Telluride 2010: 'The King's Speech's' eloquent oratory
As a young English child with a terrible stammer, David Seidler would listen to radio broadcasts of King George VI, who also had an almost incapacitating speech impediment. The king’s World War II addresses reminded Seidler that if the monarch could overcome stuttering, so could he: The king was his elocutionary inspiration.
Seidler grew up to become a screenwriter, writing “Tucker: The Man and his Dream” and numerous television programs, but he never forgot what he heard over the wireless so many decades earlier. He eventually adapted the story of the king and his relationship with his unconventional speech therapist, Lionel Logue, into a play, and the play has now become the movie “The King’s Speech,” which had its world premiere at Labor Day weekend's Telluride Film Festival.
Even though the movie directed by Tom Hooper ("The Damned United") is about the royal family and unfolds around Buckingham Palace and Westminster Abbey, “The King’s Speech” follows surprisingly common themes of friendship, perseverance and trust.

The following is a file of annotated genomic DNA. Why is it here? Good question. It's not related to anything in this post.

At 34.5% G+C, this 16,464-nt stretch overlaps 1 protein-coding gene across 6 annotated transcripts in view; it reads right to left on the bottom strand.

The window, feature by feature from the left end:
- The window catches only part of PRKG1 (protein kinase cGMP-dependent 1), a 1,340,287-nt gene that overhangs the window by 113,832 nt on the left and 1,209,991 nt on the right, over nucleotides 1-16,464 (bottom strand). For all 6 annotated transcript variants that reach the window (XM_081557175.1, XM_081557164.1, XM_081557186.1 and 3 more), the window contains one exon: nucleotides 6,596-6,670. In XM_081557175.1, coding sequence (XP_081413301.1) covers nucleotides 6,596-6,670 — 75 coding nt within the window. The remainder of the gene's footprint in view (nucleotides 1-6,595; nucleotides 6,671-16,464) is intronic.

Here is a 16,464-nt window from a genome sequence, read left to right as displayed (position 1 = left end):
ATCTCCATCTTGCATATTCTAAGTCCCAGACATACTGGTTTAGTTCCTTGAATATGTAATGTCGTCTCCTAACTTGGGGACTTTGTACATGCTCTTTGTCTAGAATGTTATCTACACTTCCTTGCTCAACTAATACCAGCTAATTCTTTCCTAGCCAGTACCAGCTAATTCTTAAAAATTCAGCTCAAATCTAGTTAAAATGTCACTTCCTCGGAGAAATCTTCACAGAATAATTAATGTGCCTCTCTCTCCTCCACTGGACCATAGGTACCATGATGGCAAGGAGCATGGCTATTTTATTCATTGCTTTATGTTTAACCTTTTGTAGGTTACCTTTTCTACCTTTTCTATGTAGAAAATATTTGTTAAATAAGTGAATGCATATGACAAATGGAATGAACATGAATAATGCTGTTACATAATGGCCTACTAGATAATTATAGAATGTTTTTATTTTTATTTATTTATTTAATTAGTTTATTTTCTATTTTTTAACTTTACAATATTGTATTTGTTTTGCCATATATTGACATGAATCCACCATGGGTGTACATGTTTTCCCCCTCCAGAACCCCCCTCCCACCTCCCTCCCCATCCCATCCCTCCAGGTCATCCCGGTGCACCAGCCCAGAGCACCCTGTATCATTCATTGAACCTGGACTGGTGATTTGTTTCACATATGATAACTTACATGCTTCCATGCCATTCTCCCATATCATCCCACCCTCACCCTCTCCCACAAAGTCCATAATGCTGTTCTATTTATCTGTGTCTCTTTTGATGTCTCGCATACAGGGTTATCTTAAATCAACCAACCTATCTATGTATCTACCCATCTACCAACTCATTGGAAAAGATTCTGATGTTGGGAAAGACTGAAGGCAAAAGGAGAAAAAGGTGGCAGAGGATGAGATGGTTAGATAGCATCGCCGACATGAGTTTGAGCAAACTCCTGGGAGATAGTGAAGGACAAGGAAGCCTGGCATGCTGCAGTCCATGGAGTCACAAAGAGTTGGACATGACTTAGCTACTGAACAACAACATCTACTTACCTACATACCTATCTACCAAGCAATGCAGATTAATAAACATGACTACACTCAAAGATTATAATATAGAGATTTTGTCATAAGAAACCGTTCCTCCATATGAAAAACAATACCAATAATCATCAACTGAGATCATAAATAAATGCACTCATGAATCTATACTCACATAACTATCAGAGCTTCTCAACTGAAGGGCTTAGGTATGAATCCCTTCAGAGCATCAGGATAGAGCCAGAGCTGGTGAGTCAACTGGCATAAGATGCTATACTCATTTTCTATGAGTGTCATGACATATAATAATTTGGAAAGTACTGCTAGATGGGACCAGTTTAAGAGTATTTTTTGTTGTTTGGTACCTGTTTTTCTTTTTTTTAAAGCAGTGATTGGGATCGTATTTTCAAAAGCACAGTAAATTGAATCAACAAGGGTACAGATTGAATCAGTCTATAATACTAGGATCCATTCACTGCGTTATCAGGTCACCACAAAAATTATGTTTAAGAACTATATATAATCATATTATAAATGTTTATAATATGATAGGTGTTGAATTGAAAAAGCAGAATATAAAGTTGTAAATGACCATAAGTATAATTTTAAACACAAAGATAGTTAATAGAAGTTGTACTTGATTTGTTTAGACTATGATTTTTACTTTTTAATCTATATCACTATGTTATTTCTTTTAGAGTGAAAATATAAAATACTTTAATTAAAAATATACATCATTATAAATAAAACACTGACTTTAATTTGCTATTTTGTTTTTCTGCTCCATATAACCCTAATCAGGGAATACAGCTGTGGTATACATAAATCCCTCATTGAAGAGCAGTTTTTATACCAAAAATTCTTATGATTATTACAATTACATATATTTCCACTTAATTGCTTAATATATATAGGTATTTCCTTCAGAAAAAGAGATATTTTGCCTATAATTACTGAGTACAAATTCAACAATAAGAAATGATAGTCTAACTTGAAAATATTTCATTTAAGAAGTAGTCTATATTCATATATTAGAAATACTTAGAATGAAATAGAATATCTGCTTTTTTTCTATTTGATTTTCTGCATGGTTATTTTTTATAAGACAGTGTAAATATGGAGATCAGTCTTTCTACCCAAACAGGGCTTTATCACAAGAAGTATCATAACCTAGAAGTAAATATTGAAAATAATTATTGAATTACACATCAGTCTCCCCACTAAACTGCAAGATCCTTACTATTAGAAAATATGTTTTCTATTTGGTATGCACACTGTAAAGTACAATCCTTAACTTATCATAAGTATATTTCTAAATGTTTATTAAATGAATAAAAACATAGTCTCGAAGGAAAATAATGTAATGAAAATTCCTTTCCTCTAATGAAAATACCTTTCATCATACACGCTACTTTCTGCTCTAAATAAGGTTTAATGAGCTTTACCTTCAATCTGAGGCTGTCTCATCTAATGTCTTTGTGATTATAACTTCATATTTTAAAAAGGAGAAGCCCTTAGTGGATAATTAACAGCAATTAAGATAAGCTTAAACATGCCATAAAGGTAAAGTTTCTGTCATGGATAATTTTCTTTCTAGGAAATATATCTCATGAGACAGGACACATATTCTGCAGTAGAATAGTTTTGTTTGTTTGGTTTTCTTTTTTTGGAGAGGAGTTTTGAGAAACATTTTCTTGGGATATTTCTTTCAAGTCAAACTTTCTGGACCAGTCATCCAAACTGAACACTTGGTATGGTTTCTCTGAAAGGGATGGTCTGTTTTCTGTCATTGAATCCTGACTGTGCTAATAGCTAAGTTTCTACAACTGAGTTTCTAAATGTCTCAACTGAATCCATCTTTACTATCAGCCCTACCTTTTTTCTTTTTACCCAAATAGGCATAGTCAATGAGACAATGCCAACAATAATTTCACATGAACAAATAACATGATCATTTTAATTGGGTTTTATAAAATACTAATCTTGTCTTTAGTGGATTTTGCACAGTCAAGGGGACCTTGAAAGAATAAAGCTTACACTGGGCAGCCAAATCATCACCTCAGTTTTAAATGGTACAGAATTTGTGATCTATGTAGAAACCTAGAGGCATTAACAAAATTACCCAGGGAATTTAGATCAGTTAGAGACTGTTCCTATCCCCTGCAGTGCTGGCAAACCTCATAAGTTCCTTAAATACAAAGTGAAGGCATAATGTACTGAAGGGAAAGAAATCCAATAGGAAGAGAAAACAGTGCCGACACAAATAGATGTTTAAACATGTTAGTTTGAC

Logue (Geoffrey Rush) was indeed a talented language pathologist (the film was shaped by a trove of his unpublished papers, records and diary entries), but his true gift was companionship. Like any good shrink or comrade, the therapist was able to reveal and manage some of the things -- an oppressive childhood, chiefly -- that twisted the king’s tongue in knots. The film ends with the king (Colin Firth) addressing the nation just as the war with Germany is set to begin.
“What I felt the film was really about was that he was saved by friendship,” Hooper says. “Yes, it’s about a man with a stammer. But we all face blocks to becoming our better selves.”
The film is stuffed with period detail (“I’m obsessive about historical accuracy,” says Hooper, who also directed the miniseries “John Adams”).
One of the film’s most memorable lines comes not from biography, but from something Hooper’s father told the director. Educated in a heartless boarding school, the filmmaker’s dad suffered some of the same confidence-killing treatment as did King George VI.
So when Hooper told his father he was stuck on one scene, his father told him some the best advice he ever heard: “You don’t need to be afraid of the things you were afraid of when you were 5.”
It’s Logue’s line to the king now, and it’s part of what makes “The King’s Speech” so affecting.
-- John Horn in Telluride, Colo.
Photo: Colin Firth in "The King's Speech." Credit: The Weinstein Co.